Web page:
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Oregon senators bring DEI, ‘social justice’ to brush clearing

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(The Center Square) – Oregon’s U.S. Sens. Jeff Merkley and Ron Wyden are ensuring diversity, equity and inclusion principles are being applied to the use and management of wood chippers.

It will cost taxpayers $2.7 million from President Joe Biden’s bipartisan infrastructure law to give Oregon forestry a “social justice mindset.”

According to a news release from the two Democratic senators, the grant will go to the Walker Range Forest Protection Association which will “complete mitigation efforts adjacent to disadvantaged communities utilizing specialized mastication equipment … (to) enhance defensible space while providing job training and hands-on learning not only in fuels reduction but in forest management using diversity, equity, inclusion and social justice mindsets.”

“Specialized mastication equipment” is another way of saying large, turbo-charged wood chippers designed for clearing underbrush in forests.

“Oregonians know all too well the threat severe wildfires pose to our homes, businesses, and way of life,” said Merkley, “As climate chaos fuels hotter, more dangerous fires, the threat to livelihoods, health, and natural treasures grows in Oregon and in communities across the West. Thanks to the historic Bipartisan Infrastructure Law, the USFS is investing in our state by fortifying our forests, timber industries, and communities — enhancing their health and resilience. I’ll always fight to secure the federal funding Oregon needs to take on the threat of wildfires in every corner of our state.”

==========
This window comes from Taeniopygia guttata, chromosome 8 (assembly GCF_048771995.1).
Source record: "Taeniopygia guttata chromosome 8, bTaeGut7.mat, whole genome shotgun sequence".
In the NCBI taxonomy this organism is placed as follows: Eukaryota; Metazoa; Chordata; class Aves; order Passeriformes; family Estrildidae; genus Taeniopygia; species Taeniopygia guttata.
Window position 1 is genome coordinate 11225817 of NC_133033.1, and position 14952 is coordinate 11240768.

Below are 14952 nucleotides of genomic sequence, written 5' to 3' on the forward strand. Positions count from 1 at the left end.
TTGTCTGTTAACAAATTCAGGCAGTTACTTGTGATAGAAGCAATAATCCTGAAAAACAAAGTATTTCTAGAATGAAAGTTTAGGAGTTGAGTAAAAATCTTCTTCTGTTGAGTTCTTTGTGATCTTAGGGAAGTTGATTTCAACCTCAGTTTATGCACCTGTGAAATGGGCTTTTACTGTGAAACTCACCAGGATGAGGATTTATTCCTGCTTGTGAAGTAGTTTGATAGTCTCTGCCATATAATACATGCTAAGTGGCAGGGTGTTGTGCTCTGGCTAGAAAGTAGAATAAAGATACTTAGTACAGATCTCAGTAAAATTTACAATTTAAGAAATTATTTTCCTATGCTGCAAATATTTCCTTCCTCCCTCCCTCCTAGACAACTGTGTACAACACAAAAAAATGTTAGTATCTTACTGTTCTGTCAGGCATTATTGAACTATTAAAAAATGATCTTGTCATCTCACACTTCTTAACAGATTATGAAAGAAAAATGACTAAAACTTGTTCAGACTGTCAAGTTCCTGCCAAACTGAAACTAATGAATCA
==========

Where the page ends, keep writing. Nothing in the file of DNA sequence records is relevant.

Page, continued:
“These significant federal resources toughening Oregon communities’ defenses against wildfire are especially welcome as the calendar turns to the hotter summer months,” said Wyden. “I’m glad the Bipartisan Infrastructure Law that I worked to pass fully recognizes smart infrastructure investment in 2024 demands strong protection against the growing threat of wildfires from the climate crisis. And I’ll keep battling to provide similar wildfire funds for families, small businesses and communities throughout Oregon.”

The DEI effort is part of a package of 13 fire resilience projects to be undertaken by the U.S. Forest Service that will cost about $24 million.

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